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Business Letters The lost art.

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Presentation on theme: "Business Letters The lost art."— Presentation transcript:

1 Business Letters The lost art

2 Types of Letters Personal Letter Personal Business Letter
Sent from one friend or relative to another Personal Business Letter Sent by an individual to a company or business Business Letter Sent from one company to another Sent from a company to an individual

3 Personal Business Personal Business Business Individual Individual

4 Why Compose a well-crafted business letter?
More communication takes place by fax, voice mail and Do not get caught up in new technology thinking it’s the only way to get the message across One group of people who are still impressed when they receive a well written letter in the ordinary mail – Prospective Clients and Customers In the fast-paced times, it can be a refreshing change to receive real mail

5 Why Compose a well-crafted business letter? - continued
The “look and feel” of a business letter immediately gives the reader their first impression Quality of paper Letterhead design Margins Spacing Content

6 When should business letter be used?
When making the first contact with a prospect Introducing yourself in a written format Sent for business purposes Matters that require business-like approach Letter should Have proper content Be easy to understand Be visually pleasing

7 “Look and Feel” Tips Use good quality 8½” by 11” paper
Use 1” margins on all four sides Use a serif font Times Roman (12 point) Georgia (11 point) Use single-space, typed Try to keep your letter to one page Print letter on only one side of the paper Fold the letter horizontally into thirds

8 Business Letter styles
Full block Type every line flush with the left margin Indented Indent return address, closing and your typed name to center of the page Indent each paragraph Also known as “Semi-block style” and “Modified block style”

9 Full Block Style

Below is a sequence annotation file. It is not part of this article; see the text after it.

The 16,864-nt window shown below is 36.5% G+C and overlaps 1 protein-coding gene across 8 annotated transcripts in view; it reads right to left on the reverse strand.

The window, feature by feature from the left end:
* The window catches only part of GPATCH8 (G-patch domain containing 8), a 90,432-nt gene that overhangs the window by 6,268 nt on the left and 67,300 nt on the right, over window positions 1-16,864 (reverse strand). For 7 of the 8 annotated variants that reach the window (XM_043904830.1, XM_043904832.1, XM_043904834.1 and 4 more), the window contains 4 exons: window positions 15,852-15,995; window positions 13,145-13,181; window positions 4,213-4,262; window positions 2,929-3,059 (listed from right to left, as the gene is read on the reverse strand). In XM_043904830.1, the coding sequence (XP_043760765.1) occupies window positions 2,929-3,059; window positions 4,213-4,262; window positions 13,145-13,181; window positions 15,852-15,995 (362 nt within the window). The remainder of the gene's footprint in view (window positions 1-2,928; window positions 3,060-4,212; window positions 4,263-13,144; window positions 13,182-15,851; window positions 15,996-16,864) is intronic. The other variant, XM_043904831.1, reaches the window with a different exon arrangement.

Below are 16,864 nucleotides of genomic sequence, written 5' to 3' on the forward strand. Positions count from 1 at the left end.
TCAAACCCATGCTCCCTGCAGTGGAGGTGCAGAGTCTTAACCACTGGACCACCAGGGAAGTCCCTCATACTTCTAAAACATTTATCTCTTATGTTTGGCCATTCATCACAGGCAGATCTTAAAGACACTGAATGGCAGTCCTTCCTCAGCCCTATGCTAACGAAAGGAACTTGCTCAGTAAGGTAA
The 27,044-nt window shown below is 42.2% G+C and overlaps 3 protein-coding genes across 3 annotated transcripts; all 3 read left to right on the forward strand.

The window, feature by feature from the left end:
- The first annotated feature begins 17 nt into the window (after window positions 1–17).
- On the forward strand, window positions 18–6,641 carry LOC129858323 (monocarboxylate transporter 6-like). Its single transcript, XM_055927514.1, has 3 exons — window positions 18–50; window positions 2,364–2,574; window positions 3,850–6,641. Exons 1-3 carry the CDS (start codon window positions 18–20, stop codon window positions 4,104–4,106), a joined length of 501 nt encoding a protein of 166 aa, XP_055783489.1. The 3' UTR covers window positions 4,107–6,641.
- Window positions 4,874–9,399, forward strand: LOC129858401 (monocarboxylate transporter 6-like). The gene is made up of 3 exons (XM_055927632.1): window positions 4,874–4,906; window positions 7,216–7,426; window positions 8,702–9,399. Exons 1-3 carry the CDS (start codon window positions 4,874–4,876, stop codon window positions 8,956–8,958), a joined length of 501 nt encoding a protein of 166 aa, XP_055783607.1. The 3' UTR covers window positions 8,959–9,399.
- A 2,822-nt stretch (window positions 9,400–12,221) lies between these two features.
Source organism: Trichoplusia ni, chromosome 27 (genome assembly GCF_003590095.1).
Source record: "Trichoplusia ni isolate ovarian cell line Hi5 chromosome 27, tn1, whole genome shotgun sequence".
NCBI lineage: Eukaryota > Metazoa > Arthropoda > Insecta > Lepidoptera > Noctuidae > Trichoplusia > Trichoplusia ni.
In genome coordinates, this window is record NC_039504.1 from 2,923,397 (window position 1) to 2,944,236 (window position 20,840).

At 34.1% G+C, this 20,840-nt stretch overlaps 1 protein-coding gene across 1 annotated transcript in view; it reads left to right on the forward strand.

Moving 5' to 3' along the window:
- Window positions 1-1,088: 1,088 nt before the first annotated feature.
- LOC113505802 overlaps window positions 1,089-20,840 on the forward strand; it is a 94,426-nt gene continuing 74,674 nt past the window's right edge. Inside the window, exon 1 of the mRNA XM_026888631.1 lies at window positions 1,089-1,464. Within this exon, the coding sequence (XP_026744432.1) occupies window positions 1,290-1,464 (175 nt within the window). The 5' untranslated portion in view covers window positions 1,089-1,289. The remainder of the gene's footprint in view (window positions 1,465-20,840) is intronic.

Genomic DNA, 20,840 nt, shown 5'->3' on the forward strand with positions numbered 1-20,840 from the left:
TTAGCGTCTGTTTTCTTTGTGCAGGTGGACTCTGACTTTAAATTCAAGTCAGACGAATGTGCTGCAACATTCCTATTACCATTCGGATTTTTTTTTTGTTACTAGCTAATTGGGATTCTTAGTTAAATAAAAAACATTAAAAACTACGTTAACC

10 Indented style

11 Components of a business Letter
Letterhead or Return Address Date Reference Line Inside Address Salutation Body Complimentary Closing Writer’s Identification Identification Initials Enclosure Notation

12 Letterhead Used in business letters only Introduce your company
Powerful means of portraying the image of your company Modern Conservative Distinguished Includes contact information (name, address, city, province, postal code, telephone, fax, )

13 Letterhead

14 The Return address Used for personal business or personal letters only
Provides the address, city and province, and postal code of the writer May include address

15 Date Usually entered on Use traditional alphanumerical method
Line 15 for a business letter Line 12 for personal and personal business letters Use traditional alphanumerical method July 1, 1867 15 January 2008

16 Reference line Includes information specifically requested such as job reference, invoice number Re: Job # Re invoice No: One or two lines immediately below date

17 The inside address Used in business or personal business letter
Address of person or company to whom the letter is addressed Must include: name of person or company, address, city, province and postal code May include the person’s title or department if known Dr. Calvin Carson Cross Country Coach Dept. of Athletics Colorado Community College at Cripple Creek Cripple Creek CO 80678